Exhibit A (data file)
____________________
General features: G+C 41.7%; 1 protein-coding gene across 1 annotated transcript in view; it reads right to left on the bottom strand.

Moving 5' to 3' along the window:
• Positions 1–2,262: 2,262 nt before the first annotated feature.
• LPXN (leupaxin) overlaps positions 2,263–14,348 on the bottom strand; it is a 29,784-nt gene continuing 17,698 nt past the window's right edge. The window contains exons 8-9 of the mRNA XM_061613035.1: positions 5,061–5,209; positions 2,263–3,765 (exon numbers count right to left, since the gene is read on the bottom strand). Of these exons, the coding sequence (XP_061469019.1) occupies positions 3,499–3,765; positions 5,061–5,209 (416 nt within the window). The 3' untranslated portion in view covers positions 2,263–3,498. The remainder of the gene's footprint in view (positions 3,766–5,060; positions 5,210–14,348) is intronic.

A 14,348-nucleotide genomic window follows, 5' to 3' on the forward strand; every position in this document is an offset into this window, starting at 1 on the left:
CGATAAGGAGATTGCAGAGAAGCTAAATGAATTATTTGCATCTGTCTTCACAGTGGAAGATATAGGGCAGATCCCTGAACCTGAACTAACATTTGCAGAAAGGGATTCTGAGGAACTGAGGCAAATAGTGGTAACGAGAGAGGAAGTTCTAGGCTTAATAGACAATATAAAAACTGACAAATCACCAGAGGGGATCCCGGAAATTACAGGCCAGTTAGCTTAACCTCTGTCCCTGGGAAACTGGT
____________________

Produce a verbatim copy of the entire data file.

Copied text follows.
General features: G+C 41.7%; 1 protein-coding gene across 1 annotated transcript in view; it reads right to left on the bottom strand.

Moving 5' to 3' along the window:
• Positions 1–2,262: 2,262 nt before the first annotated feature.
• LPXN (leupaxin) overlaps positions 2,263–14,348 on the bottom strand; it is a 29,784-nt gene continuing 17,698 nt past the window's right edge. The window contains exons 8-9 of the mRNA XM_061613035.1: positions 5,061–5,209; positions 2,263–3,765 (exon numbers count right to left, since the gene is read on the bottom strand). Of these exons, the coding sequence (XP_061469019.1) occupies positions 3,499–3,765; positions 5,061–5,209 (416 nt within the window). The 3' untranslated portion in view covers positions 2,263–3,498. The remainder of the gene's footprint in view (positions 3,766–5,060; positions 5,210–14,348) is intronic.

A 14,348-nucleotide genomic window follows, 5' to 3' on the forward strand; every position in this document is an offset into this window, starting at 1 on the left:
CGATAAGGAGATTGCAGAGAAGCTAAATGAATTATTTGCATCTGTCTTCACAGTGGAAGATATAGGGCAGATCCCTGAACCTGAACTAACATTTGCAGAAAGGGATTCTGAGGAACTGAGGCAAATAGTGGTAACGAGAGAGGAAGTTCTAGGCTTAATAGACAATATAAAAACTGACAAATCACCAGAGGGGATCCCGGAAATTACAGGCCAGTTAGCTTAACCTCTGTCCCTGGGAAACTGGT